MEXICO CITY (Reuters) – Mexico is facing its deepest recession in decades and prominent investors believe it could soon follow state oil company Pemex in seeing its credit rating relegated to “junk” territory as the COVID-19 pandemic rages on.
Losing the investment-grade rating that Latin America’s second-largest economy has held for almost two decades would be a bitter blow for leftist President Andres Manuel Lopez Obrador.
His fiscally conservative approach to finance and debt is guided by memories of Mexico’s humiliating payments crises and bailouts in the 1980s and 1990s.
“Losing the investment grade rating is a real risk and now something investors increasingly think about,” said Luis Gonzali, a portfolio manager at asset manager Franklin Templeton.
“It could be the event that defines the presidency of Lopez Obrador and leads to investors fleeing Mexico fast, and at a large scale.”
Analysts at JP Morgan said Mexico’s big presence in major investment grade bond indices would exacerbate the scale of forced selling if it becomes a “fallen angel,” a company or country whose ratings have been cut to below investment-grade.
All three ratings agencies have already downgraded Mexico this year.
Fitch Ratings has its sovereign bonds at BBB-, with a stable outlook; Moody’s Investors Services has them at Baa1 and S&P Global Ratings at BBB, both with negative outlooks, signaling further downgrades.
Two would have to rate Mexico speculative grade, or junk, for it to become official.
JP Morgan analysts wrote in a research note that an estimated $44.3 billion of Mexican bonds are at risk of forced selling in the event of a cut to junk.
About $4.5 billion of that total is corporate debt, they said, noting that a sovereign downgrade makes it harder for companies to hold an investment grade rating.
Gonzali estimated the junk label could initially push up borrowing costs for the Mexican government by as much as 300 basis points before settling at around 100 basis points higher than now.
Mexico was long a darling of investors as it reduced the role of the state and appointed U.S-trained technocrats attuned to Wall Street’s preferences to reduce the state’s role in the economy.
But its star was fading even before Lopez Obrador’s 2018 election win.
Despite his frugal ways since taking office, policy decisions including cancellations of billions of dollars of infrastructure projects and the renegotiation of energy contracts have further eroded trust.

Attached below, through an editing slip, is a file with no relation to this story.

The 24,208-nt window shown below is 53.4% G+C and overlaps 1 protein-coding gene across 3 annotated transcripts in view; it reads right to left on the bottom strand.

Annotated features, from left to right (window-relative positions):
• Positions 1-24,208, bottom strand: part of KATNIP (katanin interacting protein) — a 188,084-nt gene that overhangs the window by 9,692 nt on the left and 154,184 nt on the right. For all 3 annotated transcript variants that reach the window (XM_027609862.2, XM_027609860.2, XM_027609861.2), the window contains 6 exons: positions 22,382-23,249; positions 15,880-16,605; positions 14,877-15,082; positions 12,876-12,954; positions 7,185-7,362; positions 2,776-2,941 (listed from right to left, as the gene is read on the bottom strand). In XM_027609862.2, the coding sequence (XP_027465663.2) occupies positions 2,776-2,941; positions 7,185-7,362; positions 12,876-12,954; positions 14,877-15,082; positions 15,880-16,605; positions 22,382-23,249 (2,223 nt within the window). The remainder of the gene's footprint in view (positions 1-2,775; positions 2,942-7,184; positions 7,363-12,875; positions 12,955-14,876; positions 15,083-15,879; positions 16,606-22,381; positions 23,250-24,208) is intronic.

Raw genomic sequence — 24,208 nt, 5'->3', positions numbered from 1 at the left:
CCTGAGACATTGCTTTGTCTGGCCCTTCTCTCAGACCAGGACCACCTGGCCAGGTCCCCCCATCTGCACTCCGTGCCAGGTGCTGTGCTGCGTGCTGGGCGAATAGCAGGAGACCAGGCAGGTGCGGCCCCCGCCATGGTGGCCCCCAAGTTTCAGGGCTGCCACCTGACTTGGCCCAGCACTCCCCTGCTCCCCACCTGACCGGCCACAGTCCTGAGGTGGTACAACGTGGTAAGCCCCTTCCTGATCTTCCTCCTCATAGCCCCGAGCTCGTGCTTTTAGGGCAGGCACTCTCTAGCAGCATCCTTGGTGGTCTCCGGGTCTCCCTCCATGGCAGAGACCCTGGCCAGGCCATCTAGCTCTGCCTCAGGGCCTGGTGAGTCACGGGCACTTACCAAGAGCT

Concerns are also growing within the finance ministry, where one official said further downgrades were likely with a cut to junk possible as early as next year.
“The outlook for Mexico’s sovereign debt is very negative,” the official said, speaking on condition of anonymity. “The problem is that there’s now a confidence crisis in the politics of the government.”
JP Morgan’s analysts agreed that a downgrade to speculative grade could happen late next year or in early 2022.
They cited low growth and the state’s crowding out of investors in the energy sector among factors undermining Mexico’s coveted investment grade. They also cited slow progress in diversifying the tax base, and a weak response to the coronavirus pandemic.
Investors already rate Mexican sovereign bonds similar to junk, with spreads to U.S. Treasuries climbing.
The spread has moved “into the pricing range of a security on the cusp of downgrade to high yield,” said Andrew Stanners, an investment director at asset manager Aberdeen Standard.
Carlos Serrano, an economist at BBVA, the country’s largest bank, noted the market priced Mexico’s last sovereign bond issue at a level similar to that of junk-rated Paraguay.
Mexico issued $2.5 billion in April at a yield to maturity of 5%, Serrano said, while Paraguay issued $2 billion the same month, and with a similar maturity, at a yield to maturity of 4.95%.
Not all feel a downgrade to junk is inevitable, however.
“The decision not to be fiscally expansive could pay off if we get a very quick recovery,” said Stanners, referring to the lack of government spending to offset the pandemic’s economic impact.
“It’ll mean that the fiscal position has not been eroded as harshly as other countries and could prevent rating downgrades to high yield.”
(Reporting by Stefanie Eschenbacher; Editing by Christian Plumb and Tom Brown)